"What could go wrong?"
It’s 9.25 am. I have a look at the Testing column in our task tracking software, HacknPlan, to see if there's any left over tasks from yesterday. An invisible force begins moving the tasks around, and then Nina messages to say that she's tidying it up first. Stand Up is in 5 minutes. Coffee seems like a good idea.
9.54. Standup is over. There's a dev blog due soon, but the dev team has been testing and polishing for the last four weeks, so I haven't written one—incremental improvements to the game aren’t the most exciting things to show off.
"I could do a diary of a day of playtesting" I say.
"A manager tests the game" says our game designer MJ. Everyone laughs. What could go wrong?
This will be my second day of playtesting, ever.
Sam also decides a hot drink is a good idea, and wants a peppermint tea.
"Alright, the bug tickets in "testing" in HacknPlan should be good to go", types Nina, our Quality Assurance analyst.
Here I go!
9.59. I begin updating the build of the game Sam made last night. Two minutes later, the update is complete. I select my first ticket to try my hand at: [TUTORIAL UI]: Text clips. I think I know what that means...
10.05. I suddenly remember I should have hit the track time button.
10.07. I also remember I need to note which build I'm on. How do you find that again…? Nina would know, but don't want to ask her yet another stupid question. Given that the builds are a sequence of numbers, it must be one number higher than the one I was using yesterday. Right?
10.10. I knew I'd find it.
10.28. I have successfully reproduced a bug! I’m feelin’ like a pro. Except I'm not quite sure where to send the ticket... Oh well, I've asked The Boss (aka Nina). Next one!
10.35. I become aware that my Spotify "enhanced" gym playlist is playing the theme to Captain Underpants. What the heck?
10.38. I've gotten through two or three more little tickets already, but I keep forgetting to add myself as the ticket’s user when I pick them up. That's gonna confuse the other people testing today… oops!
10.40. My hand is starting to hurt and I realise that my break reminder app, Stretchly, doesn't work when I've got something fullscreen. I change it to override Do No Disturb settings. Let's see if that helps.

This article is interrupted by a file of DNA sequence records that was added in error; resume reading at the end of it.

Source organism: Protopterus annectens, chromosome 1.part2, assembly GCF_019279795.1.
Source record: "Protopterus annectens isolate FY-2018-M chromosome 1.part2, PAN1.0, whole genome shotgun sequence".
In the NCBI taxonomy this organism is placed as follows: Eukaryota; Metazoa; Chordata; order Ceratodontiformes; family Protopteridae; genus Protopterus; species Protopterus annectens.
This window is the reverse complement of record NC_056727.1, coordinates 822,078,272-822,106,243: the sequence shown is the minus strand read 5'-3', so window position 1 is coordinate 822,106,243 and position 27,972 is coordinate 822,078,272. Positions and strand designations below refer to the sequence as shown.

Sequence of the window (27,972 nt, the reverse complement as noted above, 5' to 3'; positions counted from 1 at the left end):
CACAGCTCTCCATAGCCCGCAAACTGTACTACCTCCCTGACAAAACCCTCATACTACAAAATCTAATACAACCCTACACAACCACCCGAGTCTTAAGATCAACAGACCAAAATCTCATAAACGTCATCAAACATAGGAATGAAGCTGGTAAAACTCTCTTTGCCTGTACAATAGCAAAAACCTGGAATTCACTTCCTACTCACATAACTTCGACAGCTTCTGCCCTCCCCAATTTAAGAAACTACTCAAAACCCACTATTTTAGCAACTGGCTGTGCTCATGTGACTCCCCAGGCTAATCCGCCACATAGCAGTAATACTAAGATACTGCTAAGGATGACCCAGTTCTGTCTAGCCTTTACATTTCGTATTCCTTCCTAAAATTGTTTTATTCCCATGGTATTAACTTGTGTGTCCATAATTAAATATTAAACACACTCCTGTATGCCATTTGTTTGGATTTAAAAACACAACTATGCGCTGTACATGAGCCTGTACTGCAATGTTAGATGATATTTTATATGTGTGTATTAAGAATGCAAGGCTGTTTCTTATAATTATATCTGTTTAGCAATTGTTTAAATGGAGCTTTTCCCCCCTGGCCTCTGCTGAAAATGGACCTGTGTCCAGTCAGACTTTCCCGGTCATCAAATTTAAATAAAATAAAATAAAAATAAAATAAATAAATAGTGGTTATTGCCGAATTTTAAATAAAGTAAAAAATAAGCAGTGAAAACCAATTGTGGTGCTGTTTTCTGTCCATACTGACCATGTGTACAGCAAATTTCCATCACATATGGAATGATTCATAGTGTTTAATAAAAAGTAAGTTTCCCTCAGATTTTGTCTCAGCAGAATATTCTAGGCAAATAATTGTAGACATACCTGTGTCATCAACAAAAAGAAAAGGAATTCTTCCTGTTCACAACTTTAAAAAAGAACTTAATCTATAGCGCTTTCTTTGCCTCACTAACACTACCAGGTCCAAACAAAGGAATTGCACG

10.58. Nina is getting a lot of questions as I’m not the only relative newbie testing today, so she's made us a very clear and detailed document about how and when to raise a ticket correctly. By the way, you might be surprised how much game development happens in Google Docs!
11.15. Have to add my player.log to a bad bug. Some of you might know about using player.logs when reporting bugs, if you’ve been in our Discord—it’s a great way for our programmers to figure out approximately where something has gone sideways. But my player.log is taking forever to upload.
While I wait I read the forms I have to fill in for our insurance, and for NZ Trade & Enterprise—another important part of running a studio and making a game. Unfortunately for me, they're still just as complicated as they were yesterday.
11.47. When I come back to the game it's sunset. Have I said how much I love how pretty this game is?
11.59. I have to go and take the cat to the vet. Don’t worry, it’s nothing serious.
13.49. As I suspected, the cat is gonna be fine, he just needed antibiotics. Then I went and posted some goodies to various remote team members around the world. I’m writing this while waiting for my cafe coffee before heading back to the office.
15.04. It took me a good 40 minutes to check the next optional ticket. Whew. I honestly don't know how Sam and Isaac managed doing all this with just the two of them, no QA team at all, working on our original game Before We Leave.
15.07. On the other hand, the next ticket was something I'd just seen during the previous playthrough. I tick that off with a mental flourish.
16.35. It takes as long to write a good ticket as it does to uncover the bug. Have you ever seen those videos of dads following their children's written instructions on how to prepare various simple recipes? I feel like that.
17.23. I wrap up for the day. The day went incredibly fast and I enjoyed it so much I’ve actually offered Nina my services as a QA intern if she needs one, though I’m not sure whether this would make her life easier… It was really nice getting to see the result of everyone’s hard work first hand, and to be part of the organised chaos that is game development.